COLUMBUS, OHIO — MARCH 6, 2013 — Dr. Patricia Haines was recently elected to the position of President of the Ohio Veterinary Medical Association (OVMA). At an awards ceremony at OVMA’s annual Midwest Veterinary Conference (MVC) in February, Dr. Haines formally accepted the position from outgoing President Dr. Ryan Zimmerman of Fremont.
“I am honored to represent the veterinarians of Ohio as President of the OVMA,” Dr. Haines said. “Our profession will be continually called upon to provide leadership and education in the care and treatment of all animals. We must provide responses that are reasoned and responsible to encourage resolution, not conflict.” Dr. Haines will lead the OVMA’s 22-member Board of Directors, the governing body that guides the Association’s policies, resources and future strategies. She will fill the post as president until March 2014. A small animal practitioner at Country View Pet Hospital in Wilmington, Dr. Haines also owns a farming operation with her husband, which allows her to practice large animal medicine as well. In addition to her OVMA membership, she is an active participant in both the American and Cincinnati kennel clubs. In addition to the passing of the gavel, OVMA’s outgoing president presented three awards recognizing Ohio veterinarians for their contributions to the profession:
Former State Public Health Veterinarian Kathy Smith was recognized with the OVMA’s highest honor, the Veterinarian of the Year Award. The award recognizes one individual for outstanding contributions, dedication and service to the veterinary profession, the community and the animal kingdom.
“For more than three decades, Dr. Smith has devoted her life to veterinary medicine and improving the health of both animals and humans across Ohio,” Dr. Zimmerman said in presenting the award.
After a stint in private practice following graduation, Dr. Smith transitioned into the public health sector. As State Public Health Veterinarian, a role she took over in 1988, she was instrumental in developing programs that raised public awareness and helped curb the spread of zoonotic diseases. Her multi-agency program to control the spread of raccoon rabies successfully halted the westward advancement of the disease and still protects Ohio and surrounding states from it.
Dr. Gwen Myers, known for her work in zoological medicine, species protection, and tracking programs, was honored with the Distinguished Service Award for her efforts to educate Ohio’s lawmakers on exotic animals during the development of the state’s new dangerous animal law. Through a series of one-on-one meetings with legislators and in public testimony, Dr. Myers helped OVMA shape this legislation by shedding light on the veterinary concerns.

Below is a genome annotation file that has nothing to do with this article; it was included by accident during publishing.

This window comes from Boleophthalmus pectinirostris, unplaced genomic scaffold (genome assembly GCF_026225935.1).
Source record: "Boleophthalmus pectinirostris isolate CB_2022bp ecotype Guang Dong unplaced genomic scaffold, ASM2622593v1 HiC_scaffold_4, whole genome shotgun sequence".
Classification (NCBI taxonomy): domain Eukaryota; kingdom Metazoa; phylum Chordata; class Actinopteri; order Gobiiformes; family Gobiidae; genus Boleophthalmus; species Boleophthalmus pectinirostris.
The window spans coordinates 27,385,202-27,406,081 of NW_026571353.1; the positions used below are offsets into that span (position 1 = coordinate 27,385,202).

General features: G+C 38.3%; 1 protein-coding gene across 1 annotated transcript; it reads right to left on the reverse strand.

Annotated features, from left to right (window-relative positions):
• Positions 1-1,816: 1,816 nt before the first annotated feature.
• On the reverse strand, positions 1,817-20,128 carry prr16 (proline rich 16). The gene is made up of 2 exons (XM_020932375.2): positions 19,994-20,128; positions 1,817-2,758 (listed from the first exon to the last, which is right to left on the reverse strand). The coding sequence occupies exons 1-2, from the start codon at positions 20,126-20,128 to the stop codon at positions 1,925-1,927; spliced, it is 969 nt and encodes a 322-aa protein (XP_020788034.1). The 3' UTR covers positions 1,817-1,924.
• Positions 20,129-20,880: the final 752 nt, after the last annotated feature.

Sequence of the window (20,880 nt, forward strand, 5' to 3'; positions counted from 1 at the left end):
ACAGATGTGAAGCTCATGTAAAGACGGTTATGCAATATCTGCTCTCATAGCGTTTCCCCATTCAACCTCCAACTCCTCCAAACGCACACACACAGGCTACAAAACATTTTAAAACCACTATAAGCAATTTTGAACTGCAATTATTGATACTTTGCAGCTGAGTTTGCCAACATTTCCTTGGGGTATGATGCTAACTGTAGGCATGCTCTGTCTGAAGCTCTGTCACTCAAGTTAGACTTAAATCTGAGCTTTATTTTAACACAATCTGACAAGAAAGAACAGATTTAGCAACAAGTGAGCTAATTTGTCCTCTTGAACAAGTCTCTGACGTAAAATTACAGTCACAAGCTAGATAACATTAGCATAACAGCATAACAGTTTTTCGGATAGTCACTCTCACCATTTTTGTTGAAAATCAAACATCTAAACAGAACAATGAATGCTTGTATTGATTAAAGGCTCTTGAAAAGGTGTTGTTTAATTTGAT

“Today, Ohio is a leader in the responsible care and containment of dangerous and wild animals,” Dr. Zimmerman said. “That is due in no small part to Dr. Myers, whose efforts on behalf of OVMA and all veterinary medicine helped us reach this important legislative accomplishment.”
Retired veterinarian Tom Connair was presented a second Distinguished Service Award for his contributions to the Association. Dr. Connair’s career in veterinary medicine spanned more than half a century, including more than 10 years of service to the OVMA.
“A tireless champion for his profession and colleagues in southwestern Ohio, Dr. Connair served as a reminder and inspiration to many of his peers that veterinary medicine is not just a job, but a calling for life,” said Dr. Zimmerman.
ABOUT THE OVMA
The Ohio Veterinary Medical Association (OVMA) is a non-profit organization providing services to its members in the areas of continuing education, advocacy on public policy matters, and access to variety of professional resources. The OVMA represents more than 2,400 veterinarians practicing in various fields and specialties. The OVMA’s principal purpose and mission is to foster life-long learning, stewardship, compassion and community in veterinary medicine.